First Dutch U-space test shows positive results

  • 26 September, 2019
  • Amsterdam Drone Week
  • Partner News
 

The VUTURA project concluded their demonstration with the Games of Drones-show in Enschede end of August to present U-space and further pave the way towards safe and responsible integration of drones in the airspace.

VUTURA (Validation of U-space by Tests in Urban and Rural Areas) is a SESAR CEF project supporting U-space, the European vision for the safe, secure and efficient handling of drone traffic and a key enabler for the growing drone market to generate economic and societal benefits.
Henk Hesselink, VUTURA Project Coordinator, stressed the importance of drone demonstrations in urban environments and the need for U-space services in Europe. VUTURA is one of SESAR’s Very Large Demonstration projects and is part of the EC vision in Europe to increase the speed of implementing unmanned traffic services as a driver for economic benefits stemming from the use of drones. U-space services for flight planning and geo-fencing will be the first to be implemented.

VUTURA has four major goals: Validate the use of shared airspace between existing airspace users (manned aviation) and drones; Validate that more than one U-space Service Provider (USP) can provide U-space services in a specific airspace, and the procedures to manage the drone flights, including the involvement of Air Traffic Control (ATC); Ensure that the developments within SESAR and the services of commercial USPs are aligned and contribute to proposals for aligning these (if needed) and for regulation and standardisation; Increase the pace by which European cities and companies exploit emerging technologies related to drones. This will improve quality of life in cities, create concrete socio-economic outcomes and help European companies to take a leading position in the new smart city market.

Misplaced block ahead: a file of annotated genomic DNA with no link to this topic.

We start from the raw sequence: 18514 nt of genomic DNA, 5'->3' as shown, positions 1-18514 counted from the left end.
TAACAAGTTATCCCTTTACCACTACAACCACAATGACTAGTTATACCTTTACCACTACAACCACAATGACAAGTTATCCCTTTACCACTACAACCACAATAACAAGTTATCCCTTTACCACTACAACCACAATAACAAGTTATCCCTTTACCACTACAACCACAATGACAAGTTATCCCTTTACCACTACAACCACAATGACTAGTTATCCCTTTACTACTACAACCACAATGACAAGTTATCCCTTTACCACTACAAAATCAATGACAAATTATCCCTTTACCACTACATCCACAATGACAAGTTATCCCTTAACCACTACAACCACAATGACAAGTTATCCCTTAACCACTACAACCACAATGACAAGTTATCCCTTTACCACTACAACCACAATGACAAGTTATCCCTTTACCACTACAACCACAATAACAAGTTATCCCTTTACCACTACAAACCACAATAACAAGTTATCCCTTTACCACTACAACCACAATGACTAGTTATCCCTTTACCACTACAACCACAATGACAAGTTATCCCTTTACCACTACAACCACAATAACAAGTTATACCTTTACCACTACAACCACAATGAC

For the final test in the VUTURA programme five drones flew simultaneously in different operational settings and they interacted with each other as their flight paths crossed and lower priority drones needed to give way to higher priority fire fighter drones. The scenario also featured a non-cooperative paparazzi drone that intervened with the fire fighters’ drones.

Hesselink stated afterwards that he was “happy” with the results of the test. “We’ve seen the U-space today. And we’ve seen that U-space can help to organise the airspace. We were flying with five drones simultaneously and through the use of the U-space we could do that efficiently. What we have shown today is that a certain drone can get priority over other drones. In our case, the firefighter drone got priority over package delivery. It’s very important that we can give priority to certain flights and still can assure that everyone in the U-space can do their flights efficiently. We also have shown that different U-space service providers can work together. And that’s important if you want to open the market, which is what the European Commission wants. We will therefore publish our results towards the European Commission and propose some steps for the future.”

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